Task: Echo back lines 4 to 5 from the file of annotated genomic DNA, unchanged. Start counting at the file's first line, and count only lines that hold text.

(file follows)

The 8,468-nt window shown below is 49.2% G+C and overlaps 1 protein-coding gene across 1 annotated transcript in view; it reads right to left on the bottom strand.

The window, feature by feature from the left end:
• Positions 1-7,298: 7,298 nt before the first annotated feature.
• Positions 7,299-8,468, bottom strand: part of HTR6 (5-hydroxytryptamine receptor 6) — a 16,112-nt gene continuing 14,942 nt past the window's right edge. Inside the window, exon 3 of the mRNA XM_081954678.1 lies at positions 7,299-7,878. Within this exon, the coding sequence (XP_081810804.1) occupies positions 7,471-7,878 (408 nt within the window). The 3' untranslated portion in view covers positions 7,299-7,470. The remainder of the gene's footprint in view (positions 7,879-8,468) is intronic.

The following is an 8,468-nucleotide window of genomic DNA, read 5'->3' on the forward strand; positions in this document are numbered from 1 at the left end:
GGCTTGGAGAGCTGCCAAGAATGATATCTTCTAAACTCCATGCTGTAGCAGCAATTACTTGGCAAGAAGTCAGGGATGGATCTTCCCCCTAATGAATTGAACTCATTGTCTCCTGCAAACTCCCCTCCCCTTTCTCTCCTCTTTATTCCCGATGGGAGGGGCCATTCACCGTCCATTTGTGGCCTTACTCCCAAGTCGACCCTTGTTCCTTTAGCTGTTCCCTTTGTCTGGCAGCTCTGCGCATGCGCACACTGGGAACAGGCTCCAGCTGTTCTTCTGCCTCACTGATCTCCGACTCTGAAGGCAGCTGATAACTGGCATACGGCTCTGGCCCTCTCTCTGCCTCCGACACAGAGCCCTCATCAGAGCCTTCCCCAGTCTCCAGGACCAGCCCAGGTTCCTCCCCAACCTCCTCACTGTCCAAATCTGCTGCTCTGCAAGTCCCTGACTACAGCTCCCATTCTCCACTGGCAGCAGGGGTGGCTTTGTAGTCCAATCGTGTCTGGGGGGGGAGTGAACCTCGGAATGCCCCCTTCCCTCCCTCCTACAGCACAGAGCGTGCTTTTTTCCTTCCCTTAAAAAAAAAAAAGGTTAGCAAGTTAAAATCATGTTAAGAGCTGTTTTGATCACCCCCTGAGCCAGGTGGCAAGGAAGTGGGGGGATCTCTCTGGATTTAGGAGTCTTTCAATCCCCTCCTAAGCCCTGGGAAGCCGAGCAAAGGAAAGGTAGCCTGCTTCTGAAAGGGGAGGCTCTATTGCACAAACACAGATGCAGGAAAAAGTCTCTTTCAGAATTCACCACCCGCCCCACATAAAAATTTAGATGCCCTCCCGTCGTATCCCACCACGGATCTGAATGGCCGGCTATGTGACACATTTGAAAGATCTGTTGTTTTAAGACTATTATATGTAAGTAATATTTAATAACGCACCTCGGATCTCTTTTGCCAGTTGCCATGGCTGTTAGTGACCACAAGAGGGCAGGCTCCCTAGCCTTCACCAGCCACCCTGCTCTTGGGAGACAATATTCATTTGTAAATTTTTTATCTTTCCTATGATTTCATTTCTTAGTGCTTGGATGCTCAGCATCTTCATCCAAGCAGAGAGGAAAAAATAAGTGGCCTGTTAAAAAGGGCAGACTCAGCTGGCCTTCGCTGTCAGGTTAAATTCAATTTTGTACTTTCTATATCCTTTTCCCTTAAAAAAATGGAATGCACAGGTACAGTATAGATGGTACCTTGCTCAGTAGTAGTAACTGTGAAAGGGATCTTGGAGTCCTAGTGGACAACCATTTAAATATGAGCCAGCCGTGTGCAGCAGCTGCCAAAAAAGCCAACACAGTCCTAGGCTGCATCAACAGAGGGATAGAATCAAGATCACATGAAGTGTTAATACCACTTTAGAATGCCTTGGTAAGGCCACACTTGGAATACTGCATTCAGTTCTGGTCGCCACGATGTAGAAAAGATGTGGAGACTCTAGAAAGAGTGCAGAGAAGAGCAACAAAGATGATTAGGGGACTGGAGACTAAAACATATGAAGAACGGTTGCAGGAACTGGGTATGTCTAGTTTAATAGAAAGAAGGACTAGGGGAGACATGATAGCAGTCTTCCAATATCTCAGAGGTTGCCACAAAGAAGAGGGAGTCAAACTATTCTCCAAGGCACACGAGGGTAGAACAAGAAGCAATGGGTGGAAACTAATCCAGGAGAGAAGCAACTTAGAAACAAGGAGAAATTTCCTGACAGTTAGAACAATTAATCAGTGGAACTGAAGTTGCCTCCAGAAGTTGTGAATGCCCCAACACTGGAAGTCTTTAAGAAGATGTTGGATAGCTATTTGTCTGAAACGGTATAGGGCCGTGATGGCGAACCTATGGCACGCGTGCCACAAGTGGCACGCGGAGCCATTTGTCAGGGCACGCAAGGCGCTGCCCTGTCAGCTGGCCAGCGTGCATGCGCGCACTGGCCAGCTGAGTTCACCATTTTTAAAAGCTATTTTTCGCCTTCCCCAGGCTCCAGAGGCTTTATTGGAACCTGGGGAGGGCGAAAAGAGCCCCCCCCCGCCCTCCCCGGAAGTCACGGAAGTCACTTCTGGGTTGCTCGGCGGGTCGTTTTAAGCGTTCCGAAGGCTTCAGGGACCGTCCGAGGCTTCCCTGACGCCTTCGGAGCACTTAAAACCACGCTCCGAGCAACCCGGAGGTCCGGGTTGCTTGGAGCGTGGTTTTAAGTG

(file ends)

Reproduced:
• Positions 7,299-8,468, bottom strand: part of HTR6 (5-hydroxytryptamine receptor 6) — a 16,112-nt gene continuing 14,942 nt past the window's right edge. Inside the window, exon 3 of the mRNA XM_081954678.1 lies at positions 7,299-7,878. Within this exon, the coding sequence (XP_081810804.1) occupies positions 7,471-7,878 (408 nt within the window). The 3' untranslated portion in view covers positions 7,299-7,470. The remainder of the gene's footprint in view (positions 7,879-8,468) is intronic.

The following is an 8,468-nucleotide window of genomic DNA, read 5'->3' on the forward strand; positions in this document are numbered from 1 at the left end: